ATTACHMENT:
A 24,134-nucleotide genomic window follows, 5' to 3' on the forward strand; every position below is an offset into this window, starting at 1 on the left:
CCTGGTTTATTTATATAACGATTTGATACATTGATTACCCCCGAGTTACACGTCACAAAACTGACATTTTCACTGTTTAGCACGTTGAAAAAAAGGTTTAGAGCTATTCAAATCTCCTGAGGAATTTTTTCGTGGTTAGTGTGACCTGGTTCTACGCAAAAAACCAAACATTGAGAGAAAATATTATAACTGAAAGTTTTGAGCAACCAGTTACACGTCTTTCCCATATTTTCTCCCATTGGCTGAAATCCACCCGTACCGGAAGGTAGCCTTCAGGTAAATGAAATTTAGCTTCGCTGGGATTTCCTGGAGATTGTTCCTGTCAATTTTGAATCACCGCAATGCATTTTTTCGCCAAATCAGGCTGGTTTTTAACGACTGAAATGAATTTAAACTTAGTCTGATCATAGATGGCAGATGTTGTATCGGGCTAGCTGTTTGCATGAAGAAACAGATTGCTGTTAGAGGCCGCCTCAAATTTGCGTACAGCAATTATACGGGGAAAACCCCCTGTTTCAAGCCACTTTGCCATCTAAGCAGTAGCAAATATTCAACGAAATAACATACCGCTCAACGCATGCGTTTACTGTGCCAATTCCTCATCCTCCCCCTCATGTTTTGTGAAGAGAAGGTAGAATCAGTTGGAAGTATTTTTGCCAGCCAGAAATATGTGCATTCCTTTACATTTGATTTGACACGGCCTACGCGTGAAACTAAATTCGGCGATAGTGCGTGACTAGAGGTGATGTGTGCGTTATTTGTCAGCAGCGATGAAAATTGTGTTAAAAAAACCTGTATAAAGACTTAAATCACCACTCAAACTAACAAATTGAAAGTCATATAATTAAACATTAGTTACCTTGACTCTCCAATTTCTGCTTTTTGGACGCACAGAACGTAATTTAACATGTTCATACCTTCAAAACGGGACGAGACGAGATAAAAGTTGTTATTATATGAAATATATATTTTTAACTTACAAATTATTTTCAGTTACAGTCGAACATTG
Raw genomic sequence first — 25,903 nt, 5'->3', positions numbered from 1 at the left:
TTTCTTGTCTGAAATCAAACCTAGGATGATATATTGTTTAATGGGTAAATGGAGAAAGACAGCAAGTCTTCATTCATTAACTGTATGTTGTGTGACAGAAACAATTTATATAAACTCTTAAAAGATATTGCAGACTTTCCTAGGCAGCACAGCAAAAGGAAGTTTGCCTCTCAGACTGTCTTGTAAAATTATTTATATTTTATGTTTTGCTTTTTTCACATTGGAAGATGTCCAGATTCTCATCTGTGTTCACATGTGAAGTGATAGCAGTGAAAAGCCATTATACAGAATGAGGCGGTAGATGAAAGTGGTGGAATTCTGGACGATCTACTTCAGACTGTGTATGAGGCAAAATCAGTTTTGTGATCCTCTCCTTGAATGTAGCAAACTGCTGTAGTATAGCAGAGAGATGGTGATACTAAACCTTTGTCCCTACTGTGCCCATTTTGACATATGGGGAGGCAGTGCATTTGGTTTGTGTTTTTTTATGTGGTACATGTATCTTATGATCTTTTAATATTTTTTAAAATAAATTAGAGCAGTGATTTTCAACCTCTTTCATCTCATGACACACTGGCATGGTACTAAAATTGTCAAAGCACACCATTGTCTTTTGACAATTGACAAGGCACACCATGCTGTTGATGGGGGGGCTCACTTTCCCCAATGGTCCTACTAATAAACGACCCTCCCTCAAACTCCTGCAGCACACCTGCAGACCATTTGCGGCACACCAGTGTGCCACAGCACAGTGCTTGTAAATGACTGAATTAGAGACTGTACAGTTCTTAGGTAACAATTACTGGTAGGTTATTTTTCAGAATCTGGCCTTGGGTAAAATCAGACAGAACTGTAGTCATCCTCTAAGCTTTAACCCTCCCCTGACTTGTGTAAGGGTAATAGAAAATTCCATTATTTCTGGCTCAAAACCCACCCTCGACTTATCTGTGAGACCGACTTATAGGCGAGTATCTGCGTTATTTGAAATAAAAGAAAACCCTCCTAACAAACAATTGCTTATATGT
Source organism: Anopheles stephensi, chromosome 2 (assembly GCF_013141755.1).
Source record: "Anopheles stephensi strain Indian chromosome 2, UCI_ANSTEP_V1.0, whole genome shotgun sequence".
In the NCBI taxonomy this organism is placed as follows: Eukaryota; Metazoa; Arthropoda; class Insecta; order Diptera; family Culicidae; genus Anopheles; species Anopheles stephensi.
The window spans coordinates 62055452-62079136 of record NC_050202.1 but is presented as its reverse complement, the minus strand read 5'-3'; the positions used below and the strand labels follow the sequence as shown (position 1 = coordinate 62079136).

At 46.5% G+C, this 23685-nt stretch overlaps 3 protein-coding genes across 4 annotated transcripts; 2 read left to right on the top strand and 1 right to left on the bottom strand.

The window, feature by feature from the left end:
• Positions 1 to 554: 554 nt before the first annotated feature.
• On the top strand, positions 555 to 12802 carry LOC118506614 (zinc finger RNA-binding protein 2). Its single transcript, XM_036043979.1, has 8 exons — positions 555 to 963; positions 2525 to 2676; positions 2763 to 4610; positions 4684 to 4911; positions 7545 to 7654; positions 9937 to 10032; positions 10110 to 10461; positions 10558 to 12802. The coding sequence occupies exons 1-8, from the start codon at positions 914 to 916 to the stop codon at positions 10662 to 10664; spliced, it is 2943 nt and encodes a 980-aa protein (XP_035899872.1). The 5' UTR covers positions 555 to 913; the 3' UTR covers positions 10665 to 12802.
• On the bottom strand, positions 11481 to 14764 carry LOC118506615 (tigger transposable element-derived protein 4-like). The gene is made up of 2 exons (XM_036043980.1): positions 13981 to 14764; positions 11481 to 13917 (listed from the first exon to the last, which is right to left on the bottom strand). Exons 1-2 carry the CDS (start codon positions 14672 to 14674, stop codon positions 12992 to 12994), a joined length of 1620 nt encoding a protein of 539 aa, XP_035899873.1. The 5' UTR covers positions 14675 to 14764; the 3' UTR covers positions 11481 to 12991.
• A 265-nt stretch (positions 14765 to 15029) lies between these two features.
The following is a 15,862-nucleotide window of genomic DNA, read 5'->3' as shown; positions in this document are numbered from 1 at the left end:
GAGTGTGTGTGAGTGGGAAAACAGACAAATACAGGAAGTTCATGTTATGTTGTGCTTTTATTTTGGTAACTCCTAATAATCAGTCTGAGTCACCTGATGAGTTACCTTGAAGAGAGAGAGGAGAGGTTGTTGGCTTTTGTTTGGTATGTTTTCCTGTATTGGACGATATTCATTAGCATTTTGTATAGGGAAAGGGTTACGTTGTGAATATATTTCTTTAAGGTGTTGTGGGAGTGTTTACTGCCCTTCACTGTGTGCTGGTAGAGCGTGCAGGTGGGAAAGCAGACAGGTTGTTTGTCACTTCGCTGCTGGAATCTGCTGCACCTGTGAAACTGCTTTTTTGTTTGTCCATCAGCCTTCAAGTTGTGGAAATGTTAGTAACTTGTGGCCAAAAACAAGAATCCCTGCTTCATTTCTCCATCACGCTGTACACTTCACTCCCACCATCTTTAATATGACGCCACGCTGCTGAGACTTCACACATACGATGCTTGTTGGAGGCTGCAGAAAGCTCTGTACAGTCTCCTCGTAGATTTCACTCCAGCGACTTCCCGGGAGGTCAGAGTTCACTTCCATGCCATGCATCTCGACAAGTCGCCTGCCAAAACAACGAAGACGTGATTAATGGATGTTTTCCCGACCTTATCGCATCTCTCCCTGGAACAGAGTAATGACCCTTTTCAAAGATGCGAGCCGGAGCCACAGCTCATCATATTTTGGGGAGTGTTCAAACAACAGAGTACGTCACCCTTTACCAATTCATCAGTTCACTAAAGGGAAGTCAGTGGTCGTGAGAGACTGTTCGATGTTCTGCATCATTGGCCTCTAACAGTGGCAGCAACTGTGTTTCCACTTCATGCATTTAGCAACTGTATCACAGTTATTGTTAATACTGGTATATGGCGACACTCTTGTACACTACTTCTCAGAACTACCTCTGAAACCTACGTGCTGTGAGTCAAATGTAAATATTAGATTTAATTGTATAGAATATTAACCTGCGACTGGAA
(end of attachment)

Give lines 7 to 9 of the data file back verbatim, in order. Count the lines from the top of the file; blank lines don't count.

In the NCBI taxonomy this organism is placed as follows: Eukaryota; Metazoa; Arthropoda; class Insecta; order Diptera; family Culicidae; genus Anopheles; species Anopheles stephensi.
The window spans coordinates 62055452-62079136 of record NC_050202.1 but is presented as its reverse complement, the minus strand read 5'-3'; the positions used below and the strand labels follow the sequence as shown (position 1 = coordinate 62079136).

At 46.5% G+C, this 23685-nt stretch overlaps 3 protein-coding genes across 4 annotated transcripts; 2 read left to right on the top strand and 1 right to left on the bottom strand.